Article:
(Bloomberg) -- ING Groep NV CEO Jan Hommen said the Netherlands could sell U.S. mortgage bonds for which it assumed risks when it bailed out the bank and insurer during the financial crisis without taking losses as the value of the debt recovers.

“We are very close to the break-even point, at which the government, if it were to exit, could do so without a loss,” Hommen, 69, said Wednesday. “We are very close, possibly even beyond that. So this will be another transaction on which the state won't have a loss.”

ING received 10 billion euros ($13 billion) in aid from the Dutch government in October 2008 after mortgages held at its U.S. banking and insurance units plunged in value after the real estate market crashed. In January 2009, the Dutch state assumed the risk on 80 percent of so-called Alt-A loans -- a type of mortgage that typically didn't require documentation such as proof of income -- with a value of 27.7 billion euros to stem credit losses on the assets.

Water company formed

(Bloomberg) -- The Leighton Group, involved in the construction of three of Australia's largest desalination plants, has helped form a water and environmental contracting company in Dubai to tap demand in the Gulf region.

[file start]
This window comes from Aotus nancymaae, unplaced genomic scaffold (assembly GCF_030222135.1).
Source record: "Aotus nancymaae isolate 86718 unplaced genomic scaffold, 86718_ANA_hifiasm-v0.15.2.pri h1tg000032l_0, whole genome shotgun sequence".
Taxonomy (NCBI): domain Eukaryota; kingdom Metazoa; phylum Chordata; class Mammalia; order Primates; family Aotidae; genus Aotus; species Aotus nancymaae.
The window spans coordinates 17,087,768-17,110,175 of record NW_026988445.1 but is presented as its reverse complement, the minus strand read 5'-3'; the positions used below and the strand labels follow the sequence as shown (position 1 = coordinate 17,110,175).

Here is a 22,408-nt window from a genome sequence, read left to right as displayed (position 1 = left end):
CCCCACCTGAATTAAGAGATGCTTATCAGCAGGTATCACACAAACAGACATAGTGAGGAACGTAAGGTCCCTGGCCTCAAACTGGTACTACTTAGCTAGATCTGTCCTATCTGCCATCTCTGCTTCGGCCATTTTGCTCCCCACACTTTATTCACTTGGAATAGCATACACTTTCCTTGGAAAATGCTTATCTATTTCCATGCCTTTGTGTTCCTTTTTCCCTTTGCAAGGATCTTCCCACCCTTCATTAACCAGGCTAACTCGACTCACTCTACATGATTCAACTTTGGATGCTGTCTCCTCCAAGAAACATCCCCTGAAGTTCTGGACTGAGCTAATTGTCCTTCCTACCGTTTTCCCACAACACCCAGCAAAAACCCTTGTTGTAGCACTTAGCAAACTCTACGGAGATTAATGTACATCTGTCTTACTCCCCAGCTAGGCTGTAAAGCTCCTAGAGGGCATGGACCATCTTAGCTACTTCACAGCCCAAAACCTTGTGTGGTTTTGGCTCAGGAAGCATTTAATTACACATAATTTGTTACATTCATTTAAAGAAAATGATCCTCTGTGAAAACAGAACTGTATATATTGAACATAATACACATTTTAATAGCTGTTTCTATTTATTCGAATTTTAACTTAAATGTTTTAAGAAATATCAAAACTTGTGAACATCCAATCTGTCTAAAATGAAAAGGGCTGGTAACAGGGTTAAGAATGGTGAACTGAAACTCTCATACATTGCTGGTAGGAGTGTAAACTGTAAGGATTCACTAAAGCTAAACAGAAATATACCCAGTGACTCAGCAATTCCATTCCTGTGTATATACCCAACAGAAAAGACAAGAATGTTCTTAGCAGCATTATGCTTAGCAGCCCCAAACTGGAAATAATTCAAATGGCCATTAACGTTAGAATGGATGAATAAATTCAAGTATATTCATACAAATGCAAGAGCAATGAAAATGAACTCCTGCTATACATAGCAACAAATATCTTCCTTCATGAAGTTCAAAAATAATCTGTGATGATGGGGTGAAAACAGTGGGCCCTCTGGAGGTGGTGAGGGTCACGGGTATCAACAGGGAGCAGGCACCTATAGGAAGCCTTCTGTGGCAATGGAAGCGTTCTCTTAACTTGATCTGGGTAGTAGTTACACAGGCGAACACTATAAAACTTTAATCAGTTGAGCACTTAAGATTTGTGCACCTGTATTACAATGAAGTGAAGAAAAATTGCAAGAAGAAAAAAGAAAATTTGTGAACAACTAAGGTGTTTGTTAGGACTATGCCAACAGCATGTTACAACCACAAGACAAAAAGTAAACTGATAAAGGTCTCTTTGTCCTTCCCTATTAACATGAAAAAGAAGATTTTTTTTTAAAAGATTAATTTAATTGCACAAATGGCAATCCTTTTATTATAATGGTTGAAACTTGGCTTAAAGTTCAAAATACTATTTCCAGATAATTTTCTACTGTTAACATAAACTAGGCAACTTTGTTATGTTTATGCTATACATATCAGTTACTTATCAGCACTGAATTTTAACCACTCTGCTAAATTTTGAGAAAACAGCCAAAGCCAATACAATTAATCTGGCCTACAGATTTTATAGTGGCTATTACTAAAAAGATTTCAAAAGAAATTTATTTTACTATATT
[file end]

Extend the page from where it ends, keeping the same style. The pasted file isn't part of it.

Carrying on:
The Habtoor Leighton Group joined last month with John Holland to create Advance Water and Environment. Leighton companies including John Holland were involved in Australia's Sydney, Melbourne and Gold Coast seawater desalination plants.

Brazilian infrastructure

(Bloomberg) -- Brazil's biggest infrastructure companies from Santos Brasil Participacoes SA to EcoRodovias Infraestrutura & Logistica SA are settling for lower returns from government contracts, betting that a rebounding economy will make new projects viable.

EcoRodovias, Brazil's largest toll-road operator, expects returns of about 9 percent, CEO Marcelino Rafart de Seras said Tuesday.

That's down from at least 15 percent for toll roads auctioned to private investors in the 1990s, said Banco Itau BBA SA. TPI Triunfo Participacoes & Investimentos SA CEO Carlo Alberto Bottarelli sees lower rates “near double digits,” while port operator Santos Brasil CEO Antonio Sepulveda expects returns “slightly above” 10 percent.

“The trend is for the rate of return to fall, but there's going to be more competition among infrastructure assets -- there’s going to be a ports package, a road package, a rail package,” Bottarelli said at the event. “For us, what’s important is the contract. And if the contract is stable, then we’ll take a look.”

Kyrgyzstan water

(Bloomberg) -- The European Bank for Reconstruction and Development (EBRD) is seeking project managers and water experts in the central Asian nation of Kyrgyzstan to improve supplies so unreliable there may not be potable water for more than a couple hours every other day.

The situation is such that Kyrgyz families store water in bathtubs and buckets when supply is available and water-borne disease outbreaks can occur, the bank said, adding that it's trying to address the problems through “a number of relatively small but well-designed projects.”

The U.S. military has an air base in Manas, Kyrgyzstan, that's used to supply troops to Afghanistan.

User Response
0 UserComments